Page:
On Monday, the benchmark UK FTSE 100 index ended the day slightly higher, thanks to a gain in commodity stocks.
Meanwhile, investors were looking toward the appointment of the new Prime Minister of Britain, Liz Truss, as the economic backdrop of the country continues to deteriorate.
There was a 0.1% rise in the blue-chip FTSE 100 index, which is commodity-heavy, even though it had recorded declines earlier in the day of almost 1.2%.
As for the domestically-focused FTSE 250 index, it saw losses for the day of about 1.2%. There was also a gain recorded in oil majors like BP and Shell, which gained 2.1% and 1%, respectively.
This was due to a rise recorded in crude prices, while an almost 2% gain was also seen in miners. The leadership contest in Britain had been a divisive and bad-tempered one for the most part.
However, it finally came to an end, as the foreign minister of Britain, Liz Truss, was able to win the vote of members of the Conservative Party and beat Rishi Sunak, the former finance minister.
Truss is taking over the United Kingdom at a very difficult time. The country is faced with industrial unrest, a war in Europe, a looming economic recession, and a cost of living crisis.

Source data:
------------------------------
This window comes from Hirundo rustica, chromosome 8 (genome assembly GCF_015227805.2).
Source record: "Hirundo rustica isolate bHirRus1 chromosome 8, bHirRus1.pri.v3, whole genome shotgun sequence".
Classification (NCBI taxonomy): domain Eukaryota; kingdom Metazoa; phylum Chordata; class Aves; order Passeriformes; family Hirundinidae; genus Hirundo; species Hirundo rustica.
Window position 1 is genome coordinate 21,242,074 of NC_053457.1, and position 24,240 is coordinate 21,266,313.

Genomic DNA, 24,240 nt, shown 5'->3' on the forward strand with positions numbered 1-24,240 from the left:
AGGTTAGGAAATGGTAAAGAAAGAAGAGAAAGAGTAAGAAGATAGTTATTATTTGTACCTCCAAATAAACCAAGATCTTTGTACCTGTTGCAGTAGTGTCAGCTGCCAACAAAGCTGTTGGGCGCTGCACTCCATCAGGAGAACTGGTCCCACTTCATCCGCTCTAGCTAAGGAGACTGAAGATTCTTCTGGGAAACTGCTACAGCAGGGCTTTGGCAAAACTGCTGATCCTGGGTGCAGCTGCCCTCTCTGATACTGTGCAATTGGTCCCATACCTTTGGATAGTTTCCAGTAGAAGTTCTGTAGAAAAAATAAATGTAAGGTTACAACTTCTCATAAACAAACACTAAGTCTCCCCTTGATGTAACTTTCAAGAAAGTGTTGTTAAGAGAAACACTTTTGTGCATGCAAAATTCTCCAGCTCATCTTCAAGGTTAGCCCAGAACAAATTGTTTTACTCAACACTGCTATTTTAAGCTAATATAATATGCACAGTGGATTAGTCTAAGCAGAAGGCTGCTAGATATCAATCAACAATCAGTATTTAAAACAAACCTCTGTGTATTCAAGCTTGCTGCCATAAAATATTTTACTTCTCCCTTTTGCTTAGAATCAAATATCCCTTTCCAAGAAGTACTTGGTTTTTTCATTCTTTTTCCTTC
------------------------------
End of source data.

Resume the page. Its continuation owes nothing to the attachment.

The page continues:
She had already stated that she would deal with a deepening cost of living and energy crisis with tax cuts and other actions.
Retailers like JD Sports and Next saw their shares get a boost in hopes of getting some policy support from the new premier.
Economists said that there was a possibility that considering the policies, Truss’ term could see a rise in policy volatility and uncertainty.
Apart from that, markets are also concerned about the hard-line approach she is likely to take in dealing with Northern Ireland or the European Union.
Furthermore, investors are also concerned that the tax cuts that Truss had mentioned could actually make the inflation problem worse in Britain.
This would mean that the Bank of England (BoE) would have to speed up the interest rate hikes and would worsen the recession that the central bank believes will start by the year-end.
Market analysts said that Truss had promised tax cuts of about 17 billion pounds in her leadership campaign and they would rise to 29 billion pounds in the next fiscal year.
However, they stated that they would still not be enough to offset the rise in energy prices. According to a survey, the economy in Britain had ended on a much weaker note in August than expected.
There was a contraction in overall business activity, which had not been seen since February last year and was a clear indication of a recession.
There was a 2.5% rise in Homebuilder Countryside after its competitor Vistry agreed to pay 1.25 billion pounds for acquiring the company.
This would help in bolstering the affordable housing business of the company, which has been faltering of late.